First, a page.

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automata run schedules
Date: Sun, 6 Jan 91 21:51:29 PST
On Friday I wrestled with the question of which side of The Mirror
(Alice's looking glass) to locate this theory that I've been writing
about, namely concurrent automata (state spaces) and schedules (event
spaces). Which are the objects and which are their duals, the function
spaces to a dualizing object?
If the subject matter had been vector spaces, one would know right away
that this kind of question had no mathematical content. A vector space
is a vector space, whether it is doing duty as an object or a function
space.
It's the same thing here. Only the application cares.
Since I want this theory not just for its mathematics but for a
programming language I'm designing, I do care which are the vector
spaces and which their duals in this application.
On Friday I voted that automata, or state spaces, were vector spaces.
That is, I said that the automata were the objects in the "real world,"
and were the things that product and coproduct and tensor were to be
applied to. Schedules or event spaces were then their duals.
After reflecting on this for a couple of days I now want to change my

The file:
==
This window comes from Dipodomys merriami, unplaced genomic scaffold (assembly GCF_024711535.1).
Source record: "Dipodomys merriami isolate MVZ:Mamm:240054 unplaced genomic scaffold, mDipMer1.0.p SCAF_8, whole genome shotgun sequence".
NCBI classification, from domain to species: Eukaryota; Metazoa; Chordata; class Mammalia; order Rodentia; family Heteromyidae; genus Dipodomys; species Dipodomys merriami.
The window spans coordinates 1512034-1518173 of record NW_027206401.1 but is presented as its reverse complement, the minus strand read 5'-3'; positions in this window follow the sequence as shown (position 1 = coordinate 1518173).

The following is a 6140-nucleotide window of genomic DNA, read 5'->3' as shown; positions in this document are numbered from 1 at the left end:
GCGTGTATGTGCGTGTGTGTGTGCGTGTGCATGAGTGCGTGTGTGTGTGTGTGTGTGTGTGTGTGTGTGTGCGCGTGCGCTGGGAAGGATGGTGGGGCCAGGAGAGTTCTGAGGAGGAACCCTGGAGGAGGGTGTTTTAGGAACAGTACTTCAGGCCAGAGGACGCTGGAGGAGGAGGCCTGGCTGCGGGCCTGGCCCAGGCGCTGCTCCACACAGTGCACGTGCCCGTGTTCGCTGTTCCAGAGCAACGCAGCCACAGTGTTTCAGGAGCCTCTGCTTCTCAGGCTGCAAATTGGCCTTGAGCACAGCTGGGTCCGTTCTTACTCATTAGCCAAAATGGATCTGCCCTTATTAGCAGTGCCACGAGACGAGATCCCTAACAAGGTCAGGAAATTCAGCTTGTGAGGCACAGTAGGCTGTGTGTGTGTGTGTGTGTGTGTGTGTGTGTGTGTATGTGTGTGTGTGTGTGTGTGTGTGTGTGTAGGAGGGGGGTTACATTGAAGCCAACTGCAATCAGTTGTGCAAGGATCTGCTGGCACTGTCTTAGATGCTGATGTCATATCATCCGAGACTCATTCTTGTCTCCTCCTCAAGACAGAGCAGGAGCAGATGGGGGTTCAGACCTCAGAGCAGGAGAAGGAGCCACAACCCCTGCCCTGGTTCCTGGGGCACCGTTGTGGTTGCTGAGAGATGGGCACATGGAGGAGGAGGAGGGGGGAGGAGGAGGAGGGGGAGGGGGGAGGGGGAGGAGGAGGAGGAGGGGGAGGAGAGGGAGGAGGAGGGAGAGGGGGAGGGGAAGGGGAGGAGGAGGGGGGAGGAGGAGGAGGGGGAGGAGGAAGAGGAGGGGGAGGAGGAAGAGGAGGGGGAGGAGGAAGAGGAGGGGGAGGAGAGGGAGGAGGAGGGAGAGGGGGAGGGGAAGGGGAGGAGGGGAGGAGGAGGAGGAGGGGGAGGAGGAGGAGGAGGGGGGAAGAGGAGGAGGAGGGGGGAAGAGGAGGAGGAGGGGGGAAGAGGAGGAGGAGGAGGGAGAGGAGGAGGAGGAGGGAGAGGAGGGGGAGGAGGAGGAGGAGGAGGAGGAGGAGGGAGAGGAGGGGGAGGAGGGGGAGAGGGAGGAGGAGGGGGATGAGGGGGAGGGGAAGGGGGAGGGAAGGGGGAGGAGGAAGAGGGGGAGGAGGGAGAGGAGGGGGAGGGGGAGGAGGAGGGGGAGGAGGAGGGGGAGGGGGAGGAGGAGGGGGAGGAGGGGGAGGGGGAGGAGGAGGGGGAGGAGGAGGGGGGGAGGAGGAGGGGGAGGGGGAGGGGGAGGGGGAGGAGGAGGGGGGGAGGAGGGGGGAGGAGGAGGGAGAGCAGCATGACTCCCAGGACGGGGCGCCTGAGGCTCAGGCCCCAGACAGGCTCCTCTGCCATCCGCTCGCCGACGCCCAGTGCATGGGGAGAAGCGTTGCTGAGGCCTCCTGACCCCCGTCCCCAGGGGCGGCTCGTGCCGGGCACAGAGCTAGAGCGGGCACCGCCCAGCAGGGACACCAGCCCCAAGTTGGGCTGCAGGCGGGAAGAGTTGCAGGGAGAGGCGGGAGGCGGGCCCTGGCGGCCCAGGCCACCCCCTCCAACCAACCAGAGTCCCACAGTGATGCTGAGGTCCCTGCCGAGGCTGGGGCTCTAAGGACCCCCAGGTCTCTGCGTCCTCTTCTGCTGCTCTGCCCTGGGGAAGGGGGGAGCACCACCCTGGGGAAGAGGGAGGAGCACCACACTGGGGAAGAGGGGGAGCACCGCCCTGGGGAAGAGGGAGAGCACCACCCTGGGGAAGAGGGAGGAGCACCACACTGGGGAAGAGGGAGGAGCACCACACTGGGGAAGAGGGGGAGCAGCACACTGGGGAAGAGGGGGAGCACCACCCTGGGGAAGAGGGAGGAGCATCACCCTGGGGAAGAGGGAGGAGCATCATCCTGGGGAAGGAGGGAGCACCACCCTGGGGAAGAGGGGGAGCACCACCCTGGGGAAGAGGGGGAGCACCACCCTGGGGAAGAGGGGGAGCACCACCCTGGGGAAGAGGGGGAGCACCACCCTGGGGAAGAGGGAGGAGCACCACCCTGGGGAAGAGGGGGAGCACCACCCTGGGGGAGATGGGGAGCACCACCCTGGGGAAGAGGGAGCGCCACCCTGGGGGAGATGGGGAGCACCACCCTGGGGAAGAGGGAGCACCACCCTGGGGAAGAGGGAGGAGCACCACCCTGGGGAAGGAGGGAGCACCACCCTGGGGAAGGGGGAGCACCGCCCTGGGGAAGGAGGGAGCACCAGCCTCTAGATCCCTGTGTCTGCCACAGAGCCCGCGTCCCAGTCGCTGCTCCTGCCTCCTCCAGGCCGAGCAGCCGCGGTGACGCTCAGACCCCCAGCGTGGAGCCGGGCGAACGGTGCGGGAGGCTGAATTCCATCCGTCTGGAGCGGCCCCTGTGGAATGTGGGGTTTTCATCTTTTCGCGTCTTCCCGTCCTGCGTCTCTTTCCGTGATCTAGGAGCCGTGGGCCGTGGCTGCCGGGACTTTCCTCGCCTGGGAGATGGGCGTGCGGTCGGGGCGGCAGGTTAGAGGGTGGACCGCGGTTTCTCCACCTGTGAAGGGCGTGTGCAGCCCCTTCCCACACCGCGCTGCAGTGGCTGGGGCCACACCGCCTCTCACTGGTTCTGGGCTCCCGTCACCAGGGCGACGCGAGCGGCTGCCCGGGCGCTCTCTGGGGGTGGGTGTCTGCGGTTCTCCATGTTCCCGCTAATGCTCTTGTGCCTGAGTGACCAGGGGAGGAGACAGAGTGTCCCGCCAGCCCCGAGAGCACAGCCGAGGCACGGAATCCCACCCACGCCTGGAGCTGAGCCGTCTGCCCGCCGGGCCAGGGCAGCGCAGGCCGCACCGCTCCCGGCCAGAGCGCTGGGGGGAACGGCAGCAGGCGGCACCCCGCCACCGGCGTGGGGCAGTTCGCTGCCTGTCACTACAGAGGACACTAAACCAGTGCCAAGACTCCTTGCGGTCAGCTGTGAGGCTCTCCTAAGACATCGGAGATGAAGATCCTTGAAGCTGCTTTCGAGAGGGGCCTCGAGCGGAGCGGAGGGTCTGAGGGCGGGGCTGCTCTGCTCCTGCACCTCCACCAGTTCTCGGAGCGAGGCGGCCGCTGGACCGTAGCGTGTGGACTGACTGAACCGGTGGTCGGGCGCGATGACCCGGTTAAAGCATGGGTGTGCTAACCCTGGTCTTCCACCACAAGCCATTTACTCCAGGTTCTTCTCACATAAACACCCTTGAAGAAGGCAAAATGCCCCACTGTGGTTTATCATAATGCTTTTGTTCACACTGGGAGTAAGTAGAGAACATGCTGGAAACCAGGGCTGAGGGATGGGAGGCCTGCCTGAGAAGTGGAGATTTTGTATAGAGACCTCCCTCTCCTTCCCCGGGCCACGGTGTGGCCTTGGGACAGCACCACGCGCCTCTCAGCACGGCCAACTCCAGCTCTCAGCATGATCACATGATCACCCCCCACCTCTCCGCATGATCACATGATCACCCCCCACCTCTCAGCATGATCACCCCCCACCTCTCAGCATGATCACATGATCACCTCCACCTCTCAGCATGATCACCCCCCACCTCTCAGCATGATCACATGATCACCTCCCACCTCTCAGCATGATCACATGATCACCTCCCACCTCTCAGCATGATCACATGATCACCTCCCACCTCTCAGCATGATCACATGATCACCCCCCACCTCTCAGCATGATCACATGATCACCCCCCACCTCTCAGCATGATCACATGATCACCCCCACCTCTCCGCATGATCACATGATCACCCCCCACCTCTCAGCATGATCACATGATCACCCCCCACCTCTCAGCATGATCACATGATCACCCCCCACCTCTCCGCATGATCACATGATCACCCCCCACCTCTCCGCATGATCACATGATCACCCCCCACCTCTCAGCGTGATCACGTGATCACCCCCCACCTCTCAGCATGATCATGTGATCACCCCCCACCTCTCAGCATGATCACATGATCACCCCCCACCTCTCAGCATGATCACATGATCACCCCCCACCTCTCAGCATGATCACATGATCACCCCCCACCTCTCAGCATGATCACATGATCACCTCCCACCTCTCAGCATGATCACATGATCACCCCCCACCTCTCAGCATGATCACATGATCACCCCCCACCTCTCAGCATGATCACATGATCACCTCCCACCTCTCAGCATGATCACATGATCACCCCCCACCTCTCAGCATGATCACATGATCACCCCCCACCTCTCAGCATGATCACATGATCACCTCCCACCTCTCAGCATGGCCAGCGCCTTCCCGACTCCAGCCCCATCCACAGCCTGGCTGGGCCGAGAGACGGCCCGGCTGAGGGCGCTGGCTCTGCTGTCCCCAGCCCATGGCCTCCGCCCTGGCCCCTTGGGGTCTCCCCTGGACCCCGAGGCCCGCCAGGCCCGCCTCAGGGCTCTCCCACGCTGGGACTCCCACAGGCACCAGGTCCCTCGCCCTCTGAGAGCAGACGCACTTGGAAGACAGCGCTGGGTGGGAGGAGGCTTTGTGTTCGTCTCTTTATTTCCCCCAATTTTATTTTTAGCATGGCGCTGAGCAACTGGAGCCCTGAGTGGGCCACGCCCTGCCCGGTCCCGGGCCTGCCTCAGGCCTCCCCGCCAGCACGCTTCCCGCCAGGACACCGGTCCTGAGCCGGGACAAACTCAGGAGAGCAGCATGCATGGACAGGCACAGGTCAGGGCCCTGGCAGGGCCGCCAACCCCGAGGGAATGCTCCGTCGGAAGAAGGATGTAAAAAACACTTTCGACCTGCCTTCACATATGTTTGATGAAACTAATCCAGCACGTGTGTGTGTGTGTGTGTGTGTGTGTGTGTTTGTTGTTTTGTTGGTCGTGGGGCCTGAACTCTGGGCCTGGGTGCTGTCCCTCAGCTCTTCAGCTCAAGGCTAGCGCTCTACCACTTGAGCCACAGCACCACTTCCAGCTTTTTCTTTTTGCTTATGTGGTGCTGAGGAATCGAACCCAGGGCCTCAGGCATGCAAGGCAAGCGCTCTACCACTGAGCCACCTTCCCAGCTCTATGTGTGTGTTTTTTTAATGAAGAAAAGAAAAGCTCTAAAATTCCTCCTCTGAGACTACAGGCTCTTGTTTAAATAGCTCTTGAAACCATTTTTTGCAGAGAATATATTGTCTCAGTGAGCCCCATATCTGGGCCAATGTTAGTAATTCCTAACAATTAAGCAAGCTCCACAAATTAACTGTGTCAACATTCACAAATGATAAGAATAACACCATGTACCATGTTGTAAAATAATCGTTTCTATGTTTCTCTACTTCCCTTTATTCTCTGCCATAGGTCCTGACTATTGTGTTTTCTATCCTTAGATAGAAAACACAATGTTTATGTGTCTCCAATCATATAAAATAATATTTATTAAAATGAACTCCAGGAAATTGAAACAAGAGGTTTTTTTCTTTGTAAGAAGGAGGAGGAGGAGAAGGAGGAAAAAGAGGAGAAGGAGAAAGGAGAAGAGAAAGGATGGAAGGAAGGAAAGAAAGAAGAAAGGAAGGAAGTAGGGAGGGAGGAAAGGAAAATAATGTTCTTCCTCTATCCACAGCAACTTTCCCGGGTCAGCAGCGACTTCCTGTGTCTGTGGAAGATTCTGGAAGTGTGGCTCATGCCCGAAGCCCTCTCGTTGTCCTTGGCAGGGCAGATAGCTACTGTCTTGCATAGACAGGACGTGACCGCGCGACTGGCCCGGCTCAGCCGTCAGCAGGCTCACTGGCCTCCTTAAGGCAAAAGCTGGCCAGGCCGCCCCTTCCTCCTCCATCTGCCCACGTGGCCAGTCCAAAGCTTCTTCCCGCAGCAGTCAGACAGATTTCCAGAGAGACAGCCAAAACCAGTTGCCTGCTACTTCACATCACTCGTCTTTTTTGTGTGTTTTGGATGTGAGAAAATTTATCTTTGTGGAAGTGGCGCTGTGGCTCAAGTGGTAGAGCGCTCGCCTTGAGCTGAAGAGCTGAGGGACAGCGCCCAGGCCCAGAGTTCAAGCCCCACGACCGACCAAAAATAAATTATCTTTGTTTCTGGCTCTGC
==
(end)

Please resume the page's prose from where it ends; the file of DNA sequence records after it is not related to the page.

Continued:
vote. I really do want to treat schedules, or event spaces, as the
objects and to regard the automata as the reflection or dual of
schedules.
This has the advantage to me of putting me back in the framework I have
grown accustomed to for nearly a decade, in which concurrence is sum,
a+b. We (my students and I) didn't have choice then, but with this
recent move of certain sups out of automata and into schedules we now
do: choice is the product axb, an operation which previously had no
application except in situations where it inadvertently equaled the
tensor product.
Interaction reverts to being tensor product instead of the dual tensor,
in full agreement both with our previous usage and with Girard's
orientation and even usage of the term "interaction" (even in the title
of one of his papers, "Towards a Geometry of Interaction").
Also debug(a), the free (choice) schedule a on the underlying set of a,
becomes ?a, while verify(a), the free (concert) (in the sense of acting
in concert) schedule becomes !a. This matches Girard's "of course" and
"why not" intuition much better; the mismatch was what confused me when
I first realized !a and ?a were free automata and free schedules and
guessed that ? should be choice and ! concert. My guess was
appropriate for how Girard and I have been oriented for a number of
years, ten in my case, but wrong for my somewhat arbitrary choice on
Friday of automata as objects, which I now regret. I will fix this in
the paper in a few days.
But this does mean we've gone through The Mirror. If you wanted to
match up computers and programs the way you understand words and
objects, how would *you* match them up?
-v